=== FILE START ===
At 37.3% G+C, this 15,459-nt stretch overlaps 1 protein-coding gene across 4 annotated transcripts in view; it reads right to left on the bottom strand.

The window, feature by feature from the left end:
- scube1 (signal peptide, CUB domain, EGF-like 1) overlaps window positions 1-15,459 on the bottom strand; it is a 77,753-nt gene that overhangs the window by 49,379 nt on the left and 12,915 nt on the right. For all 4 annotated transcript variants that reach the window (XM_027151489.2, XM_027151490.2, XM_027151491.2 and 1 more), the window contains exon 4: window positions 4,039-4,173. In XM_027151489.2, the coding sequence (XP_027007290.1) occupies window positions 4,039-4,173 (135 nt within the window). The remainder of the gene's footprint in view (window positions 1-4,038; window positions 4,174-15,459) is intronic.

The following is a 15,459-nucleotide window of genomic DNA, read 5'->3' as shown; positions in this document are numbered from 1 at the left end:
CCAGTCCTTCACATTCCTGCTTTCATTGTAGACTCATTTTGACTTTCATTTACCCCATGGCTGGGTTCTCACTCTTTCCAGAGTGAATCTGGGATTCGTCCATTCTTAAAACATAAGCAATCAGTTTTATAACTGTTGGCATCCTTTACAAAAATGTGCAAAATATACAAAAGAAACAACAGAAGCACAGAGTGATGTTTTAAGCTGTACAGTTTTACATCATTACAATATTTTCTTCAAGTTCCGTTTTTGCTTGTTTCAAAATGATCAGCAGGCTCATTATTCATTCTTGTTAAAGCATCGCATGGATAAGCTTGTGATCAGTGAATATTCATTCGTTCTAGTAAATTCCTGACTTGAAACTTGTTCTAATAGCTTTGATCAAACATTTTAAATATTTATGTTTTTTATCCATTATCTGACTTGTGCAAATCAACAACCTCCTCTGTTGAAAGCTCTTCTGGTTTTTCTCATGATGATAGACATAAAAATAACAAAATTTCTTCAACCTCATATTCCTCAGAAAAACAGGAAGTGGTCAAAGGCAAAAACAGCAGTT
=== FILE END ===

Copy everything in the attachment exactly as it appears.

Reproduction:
At 37.3% G+C, this 15,459-nt stretch overlaps 1 protein-coding gene across 4 annotated transcripts in view; it reads right to left on the bottom strand.

The window, feature by feature from the left end:
- scube1 (signal peptide, CUB domain, EGF-like 1) overlaps window positions 1-15,459 on the bottom strand; it is a 77,753-nt gene that overhangs the window by 49,379 nt on the left and 12,915 nt on the right. For all 4 annotated transcript variants that reach the window (XM_027151489.2, XM_027151490.2, XM_027151491.2 and 1 more), the window contains exon 4: window positions 4,039-4,173. In XM_027151489.2, the coding sequence (XP_027007290.1) occupies window positions 4,039-4,173 (135 nt within the window). The remainder of the gene's footprint in view (window positions 1-4,038; window positions 4,174-15,459) is intronic.

The following is a 15,459-nucleotide window of genomic DNA, read 5'->3' as shown; positions in this document are numbered from 1 at the left end:
CCAGTCCTTCACATTCCTGCTTTCATTGTAGACTCATTTTGACTTTCATTTACCCCATGGCTGGGTTCTCACTCTTTCCAGAGTGAATCTGGGATTCGTCCATTCTTAAAACATAAGCAATCAGTTTTATAACTGTTGGCATCCTTTACAAAAATGTGCAAAATATACAAAAGAAACAACAGAAGCACAGAGTGATGTTTTAAGCTGTACAGTTTTACATCATTACAATATTTTCTTCAAGTTCCGTTTTTGCTTGTTTCAAAATGATCAGCAGGCTCATTATTCATTCTTGTTAAAGCATCGCATGGATAAGCTTGTGATCAGTGAATATTCATTCGTTCTAGTAAATTCCTGACTTGAAACTTGTTCTAATAGCTTTGATCAAACATTTTAAATATTTATGTTTTTTATCCATTATCTGACTTGTGCAAATCAACAACCTCCTCTGTTGAAAGCTCTTCTGGTTTTTCTCATGATGATAGACATAAAAATAACAAAATTTCTTCAACCTCATATTCCTCAGAAAAACAGGAAGTGGTCAAAGGCAAAAACAGCAGTT